Our Style

Uechi-Ryu Karate-Do was originally a form of Chinese Boxing – one of the many pangainoon (“half-hard-soft”) systems. According to one researcher, its formal name may have been “Nan-Pa Toro Ken” – South Group Mantis Fist.  However, the founder never told the true name of the system he studied in China. This system combined the movements of the tiger, dragon, crane, leopard, snake, mantis, and cobra. Today, Uechi-Ryu Karate-Do is mainly known as a “Tiger, Dragon, Crane” system, named so for the three major ready-positions of those animals and their predominance in the system.

Grandmaster Uechi Kanbun Sensei was responsible for bringing this art out of China. Kanbun Sensei’s decision to teach allowed the system to spread worldwide, thus preserving the original style and many variations for all to study.  According to Toyama Seiko Sensei (a direct student of Kanbun Sensei), Uechi Kanbun Sensei never told the true old name of the system, but simply named it “Pangainoon-Ryu Karate-Jutsu”.

Uechi Kanbun Sensei was an Okinawan Bushi descendent, born on 5 May 1877 in Izumi, a small village on the Motobu peninsula of northern Okinawa.  As a young man, Kanbun Sensei left Okinawa for China to avoid conscription in the Japanese Army, to study Chinese Kung Fu, and to further business prospects for his family’s herbal medicine trade.  His resolve to study fighting arts in China was inspired by incredible tales of the fighting skills and feats of the Chinese masters as told to him by an old karate master named Toyama, who had traveled frequently to China to study such arts.  Kanbun Sensei was already proficient with the Bo (staff) and had excelled in the karate training of his village, but these stories fired his imagination and made him thirsty for new and deeper training.  And so, in March 1897, nineteen year old Uechi Kanbun Sensei left Okinawa for China to seek fulfillment of his dream of becoming a true warrior.

In Foochow, a major city of the Fukien Province of China, just west of the northern tip of Taiwan, Kanbun Sensei met a young Taoist priest named Shuu Shiwa Sensei, a master of Chinese Boxing.  Among other styles, Shuu Sensei taught his family system of Kung Fu which, according to research, may have been created by an ancestor approximately 200 years prior, the monk Shuu Anan. Kanbun Sensei studied every day for ten years, and became a master of the Shuu Family Style.  His training with Shuu Sensei extended beyond fighting skills — Kanbun Sensei also deepened his already-considerable knowledge of the healing arts, and made medicines which he sold to help pay his tuition. Eventually he was permitted to teach, and opened his first school in Nansoue, about 250 miles west-northwest of Foochow.  He taught there for nearly three years.  Near the end of that time, an unfortunate incident occurred in which a technique from the Shuu Family Style was accidentally misapplied and a man was killed.  Kanbun Sensei felt completely responsible for the death, and so closed his school and left China, vowing to never teach Kung Fu again.  The year was 1910. It is probable that Uechi Kanbun Sensei was the only Okinawan who ever taught Shuu Family Style Kung Fu in China.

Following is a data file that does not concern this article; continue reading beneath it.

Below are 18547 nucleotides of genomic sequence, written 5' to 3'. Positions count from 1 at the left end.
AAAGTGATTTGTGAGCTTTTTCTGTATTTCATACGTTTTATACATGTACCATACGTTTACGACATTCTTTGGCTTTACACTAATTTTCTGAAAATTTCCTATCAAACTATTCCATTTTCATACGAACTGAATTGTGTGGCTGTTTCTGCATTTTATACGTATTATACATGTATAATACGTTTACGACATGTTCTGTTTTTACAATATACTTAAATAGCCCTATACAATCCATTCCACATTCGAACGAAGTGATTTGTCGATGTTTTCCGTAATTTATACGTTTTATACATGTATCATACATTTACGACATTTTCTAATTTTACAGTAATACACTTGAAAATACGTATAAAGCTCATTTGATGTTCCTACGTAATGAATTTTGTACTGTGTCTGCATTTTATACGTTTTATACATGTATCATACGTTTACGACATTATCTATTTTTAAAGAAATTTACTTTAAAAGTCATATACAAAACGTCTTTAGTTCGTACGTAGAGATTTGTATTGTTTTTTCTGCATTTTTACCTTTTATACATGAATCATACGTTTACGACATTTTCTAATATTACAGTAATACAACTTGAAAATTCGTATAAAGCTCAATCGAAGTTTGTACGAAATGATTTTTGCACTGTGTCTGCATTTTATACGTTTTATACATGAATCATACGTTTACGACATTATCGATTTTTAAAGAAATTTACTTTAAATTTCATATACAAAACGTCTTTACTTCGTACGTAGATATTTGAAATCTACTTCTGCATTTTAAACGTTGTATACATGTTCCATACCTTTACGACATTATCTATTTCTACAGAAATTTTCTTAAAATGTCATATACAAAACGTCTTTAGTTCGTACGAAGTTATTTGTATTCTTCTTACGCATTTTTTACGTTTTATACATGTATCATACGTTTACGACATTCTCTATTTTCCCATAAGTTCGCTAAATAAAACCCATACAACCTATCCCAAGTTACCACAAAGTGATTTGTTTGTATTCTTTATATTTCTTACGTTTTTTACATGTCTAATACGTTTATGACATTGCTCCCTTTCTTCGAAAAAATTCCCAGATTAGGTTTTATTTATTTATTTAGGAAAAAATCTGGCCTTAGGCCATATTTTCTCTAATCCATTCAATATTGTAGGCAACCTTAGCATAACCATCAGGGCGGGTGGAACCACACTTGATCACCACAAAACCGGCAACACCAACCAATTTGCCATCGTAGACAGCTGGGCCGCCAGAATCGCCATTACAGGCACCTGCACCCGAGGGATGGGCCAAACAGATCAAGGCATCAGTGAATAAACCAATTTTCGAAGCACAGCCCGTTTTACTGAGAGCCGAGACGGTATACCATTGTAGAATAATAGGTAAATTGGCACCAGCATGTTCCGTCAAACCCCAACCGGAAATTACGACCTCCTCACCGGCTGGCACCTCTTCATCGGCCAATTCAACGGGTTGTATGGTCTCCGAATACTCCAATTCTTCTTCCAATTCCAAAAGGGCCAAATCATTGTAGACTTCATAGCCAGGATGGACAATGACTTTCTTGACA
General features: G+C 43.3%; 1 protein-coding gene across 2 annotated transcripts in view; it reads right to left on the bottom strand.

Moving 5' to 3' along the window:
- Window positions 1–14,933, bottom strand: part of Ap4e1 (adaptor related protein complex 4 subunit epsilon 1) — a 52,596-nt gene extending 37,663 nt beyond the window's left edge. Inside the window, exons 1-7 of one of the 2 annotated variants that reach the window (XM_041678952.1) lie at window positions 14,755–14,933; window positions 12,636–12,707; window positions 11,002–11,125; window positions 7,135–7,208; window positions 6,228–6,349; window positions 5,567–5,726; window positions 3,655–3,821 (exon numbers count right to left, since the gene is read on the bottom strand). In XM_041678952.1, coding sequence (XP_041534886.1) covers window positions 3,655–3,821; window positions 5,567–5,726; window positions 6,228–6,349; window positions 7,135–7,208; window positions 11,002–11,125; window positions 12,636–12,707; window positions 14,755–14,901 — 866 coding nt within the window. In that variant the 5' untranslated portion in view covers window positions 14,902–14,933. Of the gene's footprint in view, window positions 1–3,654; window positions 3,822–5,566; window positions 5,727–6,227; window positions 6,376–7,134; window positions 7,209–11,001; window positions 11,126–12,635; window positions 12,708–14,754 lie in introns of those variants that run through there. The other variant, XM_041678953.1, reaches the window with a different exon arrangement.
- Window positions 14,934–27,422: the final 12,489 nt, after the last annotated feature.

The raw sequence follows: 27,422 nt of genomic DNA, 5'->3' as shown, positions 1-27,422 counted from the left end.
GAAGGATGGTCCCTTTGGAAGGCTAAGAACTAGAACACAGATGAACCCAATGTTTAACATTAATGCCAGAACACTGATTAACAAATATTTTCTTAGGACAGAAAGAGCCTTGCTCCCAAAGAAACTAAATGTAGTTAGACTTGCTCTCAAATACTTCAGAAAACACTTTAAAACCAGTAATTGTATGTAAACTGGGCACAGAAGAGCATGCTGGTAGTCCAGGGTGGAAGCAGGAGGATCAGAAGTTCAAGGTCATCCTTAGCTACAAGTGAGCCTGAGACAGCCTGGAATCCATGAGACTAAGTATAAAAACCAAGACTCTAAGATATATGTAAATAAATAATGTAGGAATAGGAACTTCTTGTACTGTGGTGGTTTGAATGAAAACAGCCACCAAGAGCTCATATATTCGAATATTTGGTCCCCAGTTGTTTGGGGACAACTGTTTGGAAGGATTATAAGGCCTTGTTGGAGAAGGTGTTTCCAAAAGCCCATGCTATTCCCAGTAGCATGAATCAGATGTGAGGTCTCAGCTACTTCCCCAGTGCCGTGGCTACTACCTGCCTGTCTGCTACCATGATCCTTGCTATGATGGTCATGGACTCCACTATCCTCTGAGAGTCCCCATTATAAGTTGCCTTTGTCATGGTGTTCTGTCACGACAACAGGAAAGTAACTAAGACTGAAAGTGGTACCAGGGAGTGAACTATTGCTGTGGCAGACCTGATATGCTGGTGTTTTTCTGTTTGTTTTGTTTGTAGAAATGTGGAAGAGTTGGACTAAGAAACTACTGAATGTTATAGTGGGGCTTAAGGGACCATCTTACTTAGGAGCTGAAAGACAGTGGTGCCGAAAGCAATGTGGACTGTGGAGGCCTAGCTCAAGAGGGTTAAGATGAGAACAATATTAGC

After his return to Okinawa, Kanbun Sensei married and settled down to a life of farming.  His son Kanei was born on 26 June 1911. Other children followed, and the Uechi family grew.  Kanbun Sensei still refused to discuss his skills in Kung Fu or his life in China.  After seventeen years of silence, Uechi Kanbun Sensei was finally convinced to share his art once again.  He had left Okinawa in 1924 for employment in Mainland Japan, in the Wakayama Prefecture near Osaka.  His first non-family student was an Okinawan named Tomoyose Ryuyu, who lived in the Okinawan compound in Wakayama close to where Kanbun Sensei lived.  The year was 1927 — within a few years, Kanbun Sensei and his senior students established a highly reputable dojo. Kanbun Sensei taught full time, and also made and sold the medicinal compounds he had learned from his father using herbs he brought from China.  By that time, the art of fighting without weapons was becoming known as karate — “Void Hand” — which had previously been known as “Chinese Hand” (one Japanese Kanji KARA means “Chinese”, the other KARA means “Empty”).  When Kanei Sensei was sixteen years old and in ill health (1927), he joined his father in Wakayama and began to learn the art of “Pangainoon-Ryu Karate-Jutsu” — Half-Hard-Soft Style Empty Hand Technique.  He regained his health and became proficient enough to establish his own Osaka dojo in April 1937.

In 1940, Kanbun Sensei renamed the system “Uechi Ryu Karate-Jutsu”. In 1942, Kanei Sensei returned to Okinawa and began teaching in his home dojo in Nago.  Kanbun Sensei returned to Okinawa in late 1946, and moved to Ie Jima, an island just off the northwest coast of Okinawa. He died there on 25 November 1948, losing his agonizing battle against nephritis. Uechi Kanbun Sensei was 71 years old.  After his death, the art was renamed Uechi Ryu Karate Do (Uechi’s Method of the Way of Karate).